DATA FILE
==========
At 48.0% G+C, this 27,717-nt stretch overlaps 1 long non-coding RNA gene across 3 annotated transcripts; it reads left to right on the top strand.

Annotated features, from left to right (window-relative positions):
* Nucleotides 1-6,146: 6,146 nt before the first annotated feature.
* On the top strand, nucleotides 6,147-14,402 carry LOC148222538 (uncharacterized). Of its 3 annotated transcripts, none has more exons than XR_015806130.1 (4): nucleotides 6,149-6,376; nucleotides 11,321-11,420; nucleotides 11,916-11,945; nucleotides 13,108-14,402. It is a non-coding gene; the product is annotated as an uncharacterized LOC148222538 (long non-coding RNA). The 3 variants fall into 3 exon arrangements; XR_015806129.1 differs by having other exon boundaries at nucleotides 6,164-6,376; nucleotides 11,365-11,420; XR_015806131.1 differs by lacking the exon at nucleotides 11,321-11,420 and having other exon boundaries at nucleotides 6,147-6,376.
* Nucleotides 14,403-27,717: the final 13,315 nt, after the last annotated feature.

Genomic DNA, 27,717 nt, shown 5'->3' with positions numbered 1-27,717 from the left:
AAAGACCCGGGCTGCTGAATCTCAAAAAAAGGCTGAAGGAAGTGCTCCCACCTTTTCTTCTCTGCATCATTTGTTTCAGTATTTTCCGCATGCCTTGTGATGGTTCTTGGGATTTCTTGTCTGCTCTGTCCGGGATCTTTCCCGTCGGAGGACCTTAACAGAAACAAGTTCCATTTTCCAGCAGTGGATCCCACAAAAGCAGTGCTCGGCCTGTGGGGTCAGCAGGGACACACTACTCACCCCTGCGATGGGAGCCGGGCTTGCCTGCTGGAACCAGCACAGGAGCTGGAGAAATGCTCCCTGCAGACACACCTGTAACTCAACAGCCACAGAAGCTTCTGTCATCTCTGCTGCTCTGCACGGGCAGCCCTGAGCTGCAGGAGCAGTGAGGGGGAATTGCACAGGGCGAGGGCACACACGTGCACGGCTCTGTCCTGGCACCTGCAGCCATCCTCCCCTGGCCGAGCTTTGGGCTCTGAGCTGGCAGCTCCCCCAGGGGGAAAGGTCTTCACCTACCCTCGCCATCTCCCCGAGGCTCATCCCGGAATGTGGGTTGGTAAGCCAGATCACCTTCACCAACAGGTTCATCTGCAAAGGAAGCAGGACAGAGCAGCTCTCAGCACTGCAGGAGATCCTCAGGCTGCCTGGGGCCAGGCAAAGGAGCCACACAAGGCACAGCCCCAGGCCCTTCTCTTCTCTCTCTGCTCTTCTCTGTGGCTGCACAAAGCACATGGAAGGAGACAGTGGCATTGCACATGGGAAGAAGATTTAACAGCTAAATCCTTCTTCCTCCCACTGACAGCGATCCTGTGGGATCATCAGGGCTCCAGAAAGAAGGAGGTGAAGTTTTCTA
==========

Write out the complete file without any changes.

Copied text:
At 48.0% G+C, this 27,717-nt stretch overlaps 1 long non-coding RNA gene across 3 annotated transcripts; it reads left to right on the top strand.

Annotated features, from left to right (window-relative positions):
* Nucleotides 1-6,146: 6,146 nt before the first annotated feature.
* On the top strand, nucleotides 6,147-14,402 carry LOC148222538 (uncharacterized). Of its 3 annotated transcripts, none has more exons than XR_015806130.1 (4): nucleotides 6,149-6,376; nucleotides 11,321-11,420; nucleotides 11,916-11,945; nucleotides 13,108-14,402. It is a non-coding gene; the product is annotated as an uncharacterized LOC148222538 (long non-coding RNA). The 3 variants fall into 3 exon arrangements; XR_015806129.1 differs by having other exon boundaries at nucleotides 6,164-6,376; nucleotides 11,365-11,420; XR_015806131.1 differs by lacking the exon at nucleotides 11,321-11,420 and having other exon boundaries at nucleotides 6,147-6,376.
* Nucleotides 14,403-27,717: the final 13,315 nt, after the last annotated feature.

Genomic DNA, 27,717 nt, shown 5'->3' with positions numbered 1-27,717 from the left:
AAAGACCCGGGCTGCTGAATCTCAAAAAAAGGCTGAAGGAAGTGCTCCCACCTTTTCTTCTCTGCATCATTTGTTTCAGTATTTTCCGCATGCCTTGTGATGGTTCTTGGGATTTCTTGTCTGCTCTGTCCGGGATCTTTCCCGTCGGAGGACCTTAACAGAAACAAGTTCCATTTTCCAGCAGTGGATCCCACAAAAGCAGTGCTCGGCCTGTGGGGTCAGCAGGGACACACTACTCACCCCTGCGATGGGAGCCGGGCTTGCCTGCTGGAACCAGCACAGGAGCTGGAGAAATGCTCCCTGCAGACACACCTGTAACTCAACAGCCACAGAAGCTTCTGTCATCTCTGCTGCTCTGCACGGGCAGCCCTGAGCTGCAGGAGCAGTGAGGGGGAATTGCACAGGGCGAGGGCACACACGTGCACGGCTCTGTCCTGGCACCTGCAGCCATCCTCCCCTGGCCGAGCTTTGGGCTCTGAGCTGGCAGCTCCCCCAGGGGGAAAGGTCTTCACCTACCCTCGCCATCTCCCCGAGGCTCATCCCGGAATGTGGGTTGGTAAGCCAGATCACCTTCACCAACAGGTTCATCTGCAAAGGAAGCAGGACAGAGCAGCTCTCAGCACTGCAGGAGATCCTCAGGCTGCCTGGGGCCAGGCAAAGGAGCCACACAAGGCACAGCCCCAGGCCCTTCTCTTCTCTCTCTGCTCTTCTCTGTGGCTGCACAAAGCACATGGAAGGAGACAGTGGCATTGCACATGGGAAGAAGATTTAACAGCTAAATCCTTCTTCCTCCCACTGACAGCGATCCTGTGGGATCATCAGGGCTCCAGAAAGAAGGAGGTGAAGTTTTCTA